Corwen is best known for its connections with Owain Glyndŵr, who proclaimed himself Prince of Wales on 16 September 1400, from his nearby manor of Glyndyfrdwy, which began his fourteen-year rebellion against English rule. A life-size bronze statue of the prince mounted on his battle horse was installed in The Square in 2007. It commemorates the day he was proclaimed the last true Prince of Wales in 1400.
The town grew as a centre for cattle drovers. Attractions in Corwen include the motte of a Norman castle, the thirteenth century Church of St Mael and St Sulien and the Capel Rûg built in 1637 by William Salesbury.
Corwen Golf Club (now defunct) was founded in 1909. The club closed at the onset of WW2.
Located in the hills of north Wales, the main economy of Corwen is based in and around farming. The town's main employer is local trailer manufacturer Ifor Williams Trailers, started by a farmer looking to transport sheep to the local market.
In the 1860s Corwen was linked to the national rail network in 1864 by a line from Ruthin along the Vale of Clwyd and in 1865 with a Great Western Railway branch line along the Dee valley from Ruabon. The station was a vital development in the town's importance as the centre of the local Agriculture industry. Unfortunately neither survived the Beeching Axe in the 1960s. The town is now linked to the Llangollen Railway, with a temporary station, Corwen East (Welsh: Dwyrain Corwen), which opened on 22 October 2014. The permanent way had been extended into Corwen in late spring 2014, but work is still required to construct a new permanent Corwen railway station alongside the town's main car-park.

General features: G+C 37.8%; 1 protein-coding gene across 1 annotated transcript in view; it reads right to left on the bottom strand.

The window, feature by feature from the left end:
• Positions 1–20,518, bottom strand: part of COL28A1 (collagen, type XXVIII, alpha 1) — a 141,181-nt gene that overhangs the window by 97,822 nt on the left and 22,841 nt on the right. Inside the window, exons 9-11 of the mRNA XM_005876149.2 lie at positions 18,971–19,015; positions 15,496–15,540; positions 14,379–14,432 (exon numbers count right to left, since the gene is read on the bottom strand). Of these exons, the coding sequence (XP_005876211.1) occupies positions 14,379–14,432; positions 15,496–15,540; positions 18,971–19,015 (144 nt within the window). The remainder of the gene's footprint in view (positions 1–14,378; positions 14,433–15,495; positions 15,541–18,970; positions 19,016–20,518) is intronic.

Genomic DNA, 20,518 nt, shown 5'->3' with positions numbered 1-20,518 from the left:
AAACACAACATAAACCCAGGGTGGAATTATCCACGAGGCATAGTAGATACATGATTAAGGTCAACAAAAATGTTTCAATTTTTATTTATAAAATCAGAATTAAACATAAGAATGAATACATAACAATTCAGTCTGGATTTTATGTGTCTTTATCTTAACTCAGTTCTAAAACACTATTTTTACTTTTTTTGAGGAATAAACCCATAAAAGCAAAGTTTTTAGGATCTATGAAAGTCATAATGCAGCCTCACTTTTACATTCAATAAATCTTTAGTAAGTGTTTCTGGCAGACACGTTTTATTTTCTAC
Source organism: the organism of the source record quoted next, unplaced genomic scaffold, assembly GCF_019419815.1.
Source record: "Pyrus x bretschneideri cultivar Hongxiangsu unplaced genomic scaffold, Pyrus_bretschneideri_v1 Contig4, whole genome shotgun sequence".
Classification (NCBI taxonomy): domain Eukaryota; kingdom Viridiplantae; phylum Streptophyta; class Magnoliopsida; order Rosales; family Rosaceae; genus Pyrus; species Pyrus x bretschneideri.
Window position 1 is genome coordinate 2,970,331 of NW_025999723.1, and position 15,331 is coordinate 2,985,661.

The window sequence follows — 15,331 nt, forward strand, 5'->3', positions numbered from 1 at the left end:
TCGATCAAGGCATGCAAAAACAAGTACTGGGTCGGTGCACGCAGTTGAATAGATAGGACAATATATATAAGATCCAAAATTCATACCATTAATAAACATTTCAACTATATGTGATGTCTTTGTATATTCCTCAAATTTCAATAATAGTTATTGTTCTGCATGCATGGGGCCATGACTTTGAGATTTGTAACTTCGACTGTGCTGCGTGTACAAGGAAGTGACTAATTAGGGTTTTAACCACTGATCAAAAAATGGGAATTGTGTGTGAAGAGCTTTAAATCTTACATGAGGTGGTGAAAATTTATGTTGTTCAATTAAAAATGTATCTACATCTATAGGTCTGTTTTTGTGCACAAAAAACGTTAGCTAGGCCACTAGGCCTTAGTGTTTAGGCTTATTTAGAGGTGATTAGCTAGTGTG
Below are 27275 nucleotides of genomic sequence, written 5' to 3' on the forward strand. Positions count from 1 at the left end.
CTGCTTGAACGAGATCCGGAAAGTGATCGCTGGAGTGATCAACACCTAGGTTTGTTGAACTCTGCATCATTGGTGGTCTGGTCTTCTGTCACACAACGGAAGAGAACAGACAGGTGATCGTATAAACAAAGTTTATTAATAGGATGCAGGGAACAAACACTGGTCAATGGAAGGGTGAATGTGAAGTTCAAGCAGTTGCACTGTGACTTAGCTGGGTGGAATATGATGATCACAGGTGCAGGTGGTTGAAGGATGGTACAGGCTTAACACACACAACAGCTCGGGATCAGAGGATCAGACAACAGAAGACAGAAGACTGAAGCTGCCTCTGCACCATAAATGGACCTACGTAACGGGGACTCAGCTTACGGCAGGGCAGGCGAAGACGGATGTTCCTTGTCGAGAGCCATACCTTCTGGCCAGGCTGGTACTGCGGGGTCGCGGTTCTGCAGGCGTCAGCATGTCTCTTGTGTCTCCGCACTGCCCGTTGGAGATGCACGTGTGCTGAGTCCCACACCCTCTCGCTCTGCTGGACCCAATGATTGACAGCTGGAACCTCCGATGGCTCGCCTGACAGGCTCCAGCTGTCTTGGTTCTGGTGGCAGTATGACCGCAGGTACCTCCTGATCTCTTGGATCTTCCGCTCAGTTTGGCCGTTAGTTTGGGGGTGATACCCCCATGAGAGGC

Bus services in Corwen were primarily provided by GHA Coaches with routes available to Wrexham via Llangollen on services 5 and T3, Barmouth via Bala and Dolgellau on service T3 (now operated by Lloyds Coaches), and to Ruthin on service X5 (now operated by Arriva Buses Wales), with through services continuing to Denbigh. Llew Jones operate a twice daily, weekday service to Llanrwst with one journey extended to/from Bala.
Corwen is the last sizeable town on the A5 road from London to Holyhead until Betws-y-Coed is reached. Because of this it still contains a number of hotels which were used in the past as coaching inns for the Mail coach and stagecoaches. Although the A5 is no longer the most important road to Holyhead, having been superseded by the coastal route of the A55, there is still significant traffic travelling through the town centre’s narrow main street.